there must be a purpose because if not, why bother? Yes, consciousness must exist beyond my own mind because other people think. Yes, the world must exist beyond myself, because other people think. No, God must not real because if he was, I could not accomplish what I am about to do.” The shooters posed problems to their problem, and they found that their purpose was to make an impact; they found that it was easier to be remembered through infamy than through love. But they, were almosts: almost remembered, almost profound, almost using the problem-posing method. They were not constantly questioning the way that they thought and not challenging their conclusions. Once they came to their solution, they became static and trapped in their broken ideology. Thus, there is a danger in attempting the problem-posing method. When you search for answers using it, you must always be in a constant state of dehydrated paranoia, or you risk such a level of arrogance that when people write about you, they are not even willing to say your name. Thus, questioning is the problem-posing method of education, which will inherently never provide a definitive answer to the ultimate problem. Martin Heidegger, another famous German philosopher, is known for saying that,“Time is not a thing, thus nothing which is, and yet remains constant in its passing away without being something temporal like the beings in time” (Heidegger). Heidegger, in essence, is stating that humans have an unknown deadline. But if people are temporal, what is the point? Your religion might be wrong, so why follow it? Your life might be miserable so why live it? You might not be able to leave a positive lasting impact so why bother trying? Does the universe not exist at all beyond your own consciousness? What is my purpose? What, is my purpose? I do not know the answer to this question. All I know is that this question makes me pose more problems; it makes me have more questions that I can seek to answer. I know that this problem makes me search for other individual’s answers, to memorize them and to learn from them but also to in some ways distrust them. I know that it makes me understand that I need to enjoy myself, that I must accept that there is a problem but be optimistic in that acceptance. It makes me recognize my unknown deadline and with it value my experience and seek to extend it. This problem itself provides me with a purpose. Vertice Montis At times I wish I still played with Legos, that I could look at those instructions and build the structure on the front of the box, but a part of me no longer can. Religion, nihilism, and the search for positive impact are equally reasonable explanations and answers to the quest for purpose. Education itself through absorbing 67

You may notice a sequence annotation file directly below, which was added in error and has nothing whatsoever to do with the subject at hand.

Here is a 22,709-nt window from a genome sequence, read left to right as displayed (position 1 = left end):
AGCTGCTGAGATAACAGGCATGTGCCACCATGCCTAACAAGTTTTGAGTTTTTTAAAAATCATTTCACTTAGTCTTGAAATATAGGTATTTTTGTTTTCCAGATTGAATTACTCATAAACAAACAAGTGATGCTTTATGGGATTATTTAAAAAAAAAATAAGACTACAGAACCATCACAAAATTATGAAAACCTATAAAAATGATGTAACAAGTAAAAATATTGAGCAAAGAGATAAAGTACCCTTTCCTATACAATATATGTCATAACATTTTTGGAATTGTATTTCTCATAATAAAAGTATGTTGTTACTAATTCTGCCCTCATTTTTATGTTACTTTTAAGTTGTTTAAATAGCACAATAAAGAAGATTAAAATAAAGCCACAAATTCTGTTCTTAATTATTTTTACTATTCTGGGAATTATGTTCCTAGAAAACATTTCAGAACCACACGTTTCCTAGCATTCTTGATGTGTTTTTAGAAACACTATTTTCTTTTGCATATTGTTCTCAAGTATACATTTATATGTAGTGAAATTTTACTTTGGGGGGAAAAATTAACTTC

knowledge can lead to alienation, it is not inherently flawed either, as it can bring great joy to know and to learn things. If the problem-posing method of education is reasonable when considering one’s purpose in life, it would be unfair to make the assumption that any description of purpose is superior to another as long as it does not hurt others and does indeed provide a purpose; however, ultimately what matters is that conscious thought goes into whatever one believes in, be it religion, optimistic nihilism, or questioning. The only way out is by consciously thinking about what you are building—which is not nearly as poetic.




As society has developed new forms of technology, the requirements for a person to express themselves through these advancements have also undergone certain changes. A common goal that new social media expectations have enforced upon society is the need to present your life as PERFECT, when in reality, everyone knows that living a perfect life is undoubtedly impossible. The normal “insidethe-box” thinking that social media users conform to, involves obsessions like editing pictures to eliminate any trace of possible flaws, and spending valuable time ineffectively pondering over an appropriate caption that perfectly encompasses the purpose of the post. The real mystery behind these popular methods is why we spend so much time constructing a post or comment that, in reality, most people spend less than 30 seconds looking at. The answer to this question comes from the standards that society has set for people’s online selves. These standards serve as the criteria for social media users to judge each other even though many only spend a moment’s notice looking at a post. These filters serve as a cover-up for the insecurities that we all have, because, apparently, showing your true self in your most realistic form only sets you up to be judged and ripped apart by the harsh criticism that is the mindset of social media. Personally, I am not part of the majority that spends valuable time and money excessively correcting every potential flaw that could spotted in a picture, and it shows. My posts tend to stand out among the others, because of my ignorance towards changing everything about my picture to make it look fake, and of course, I do not receive the same reaction or interest that many others do. If you take a look at any social media influencer, her purpose is not to persuade her followers to follow her exact daily health routine like it may seem, it is instead to make these other users feel bad about themselves for how little attention they get on their own social media accounts. At this point in the direction that the culture of social media is headed, the amount of likes or comments that a person receives is the dictating force of how popular or successful a person may be. A constant phrase that I hear coming out of the mouths of my peers, and even myself, is “do they have a blue check mark next to their name?” Although I have said this exact question out loud (shamefully), I have never stopped to wonder who exactly makes these kinds of decisions, which in the large scheme of things are not that important but can still dictate a person’s level of success or worth in society’s perception. 69